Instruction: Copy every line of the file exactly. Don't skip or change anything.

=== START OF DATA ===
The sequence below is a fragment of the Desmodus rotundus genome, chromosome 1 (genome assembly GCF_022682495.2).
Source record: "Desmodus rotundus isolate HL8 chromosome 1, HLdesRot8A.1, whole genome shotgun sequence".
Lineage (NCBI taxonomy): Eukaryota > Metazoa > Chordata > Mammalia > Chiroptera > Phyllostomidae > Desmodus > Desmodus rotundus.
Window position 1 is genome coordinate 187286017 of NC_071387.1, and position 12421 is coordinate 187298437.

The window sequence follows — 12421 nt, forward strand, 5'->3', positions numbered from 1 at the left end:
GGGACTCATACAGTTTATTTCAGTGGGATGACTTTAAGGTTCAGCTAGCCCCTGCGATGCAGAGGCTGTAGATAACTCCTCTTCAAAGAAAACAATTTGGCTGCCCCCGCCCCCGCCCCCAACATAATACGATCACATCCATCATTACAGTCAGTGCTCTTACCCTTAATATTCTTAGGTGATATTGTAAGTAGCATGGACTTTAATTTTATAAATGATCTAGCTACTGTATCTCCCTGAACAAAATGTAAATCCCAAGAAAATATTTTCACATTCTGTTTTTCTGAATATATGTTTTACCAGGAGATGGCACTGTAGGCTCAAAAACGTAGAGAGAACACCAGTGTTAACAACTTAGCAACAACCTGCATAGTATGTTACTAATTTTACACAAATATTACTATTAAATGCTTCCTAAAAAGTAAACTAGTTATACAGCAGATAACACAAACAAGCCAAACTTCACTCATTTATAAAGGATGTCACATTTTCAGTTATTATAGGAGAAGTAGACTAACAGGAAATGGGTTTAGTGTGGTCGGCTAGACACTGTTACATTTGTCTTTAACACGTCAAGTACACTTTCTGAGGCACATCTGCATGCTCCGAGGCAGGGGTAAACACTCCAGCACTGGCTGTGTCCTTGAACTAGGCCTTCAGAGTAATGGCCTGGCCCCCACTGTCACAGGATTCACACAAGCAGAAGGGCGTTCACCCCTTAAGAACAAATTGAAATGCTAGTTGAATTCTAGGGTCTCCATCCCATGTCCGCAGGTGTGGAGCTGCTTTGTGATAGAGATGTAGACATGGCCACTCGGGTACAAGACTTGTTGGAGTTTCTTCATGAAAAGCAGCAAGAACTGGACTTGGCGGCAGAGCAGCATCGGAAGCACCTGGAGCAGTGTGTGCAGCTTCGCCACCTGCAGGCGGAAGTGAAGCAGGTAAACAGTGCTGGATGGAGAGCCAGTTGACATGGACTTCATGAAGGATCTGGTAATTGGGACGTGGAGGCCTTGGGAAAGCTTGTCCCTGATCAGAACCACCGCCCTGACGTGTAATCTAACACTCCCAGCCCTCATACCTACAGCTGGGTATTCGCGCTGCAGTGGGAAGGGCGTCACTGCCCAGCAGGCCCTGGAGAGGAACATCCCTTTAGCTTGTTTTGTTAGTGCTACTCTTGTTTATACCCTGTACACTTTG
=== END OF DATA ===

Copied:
The sequence below is a fragment of the Desmodus rotundus genome, chromosome 1 (genome assembly GCF_022682495.2).
Source record: "Desmodus rotundus isolate HL8 chromosome 1, HLdesRot8A.1, whole genome shotgun sequence".
Lineage (NCBI taxonomy): Eukaryota > Metazoa > Chordata > Mammalia > Chiroptera > Phyllostomidae > Desmodus > Desmodus rotundus.
Window position 1 is genome coordinate 187286017 of NC_071387.1, and position 12421 is coordinate 187298437.

The window sequence follows — 12421 nt, forward strand, 5'->3', positions numbered from 1 at the left end:
GGGACTCATACAGTTTATTTCAGTGGGATGACTTTAAGGTTCAGCTAGCCCCTGCGATGCAGAGGCTGTAGATAACTCCTCTTCAAAGAAAACAATTTGGCTGCCCCCGCCCCCGCCCCCAACATAATACGATCACATCCATCATTACAGTCAGTGCTCTTACCCTTAATATTCTTAGGTGATATTGTAAGTAGCATGGACTTTAATTTTATAAATGATCTAGCTACTGTATCTCCCTGAACAAAATGTAAATCCCAAGAAAATATTTTCACATTCTGTTTTTCTGAATATATGTTTTACCAGGAGATGGCACTGTAGGCTCAAAAACGTAGAGAGAACACCAGTGTTAACAACTTAGCAACAACCTGCATAGTATGTTACTAATTTTACACAAATATTACTATTAAATGCTTCCTAAAAAGTAAACTAGTTATACAGCAGATAACACAAACAAGCCAAACTTCACTCATTTATAAAGGATGTCACATTTTCAGTTATTATAGGAGAAGTAGACTAACAGGAAATGGGTTTAGTGTGGTCGGCTAGACACTGTTACATTTGTCTTTAACACGTCAAGTACACTTTCTGAGGCACATCTGCATGCTCCGAGGCAGGGGTAAACACTCCAGCACTGGCTGTGTCCTTGAACTAGGCCTTCAGAGTAATGGCCTGGCCCCCACTGTCACAGGATTCACACAAGCAGAAGGGCGTTCACCCCTTAAGAACAAATTGAAATGCTAGTTGAATTCTAGGGTCTCCATCCCATGTCCGCAGGTGTGGAGCTGCTTTGTGATAGAGATGTAGACATGGCCACTCGGGTACAAGACTTGTTGGAGTTTCTTCATGAAAAGCAGCAAGAACTGGACTTGGCGGCAGAGCAGCATCGGAAGCACCTGGAGCAGTGTGTGCAGCTTCGCCACCTGCAGGCGGAAGTGAAGCAGGTAAACAGTGCTGGATGGAGAGCCAGTTGACATGGACTTCATGAAGGATCTGGTAATTGGGACGTGGAGGCCTTGGGAAAGCTTGTCCCTGATCAGAACCACCGCCCTGACGTGTAATCTAACACTCCCAGCCCTCATACCTACAGCTGGGTATTCGCGCTGCAGTGGGAAGGGCGTCACTGCCCAGCAGGCCCTGGAGAGGAACATCCCTTTAGCTTGTTTTGTTAGTGCTACTCTTGTTTATACCCTGTACACTTTG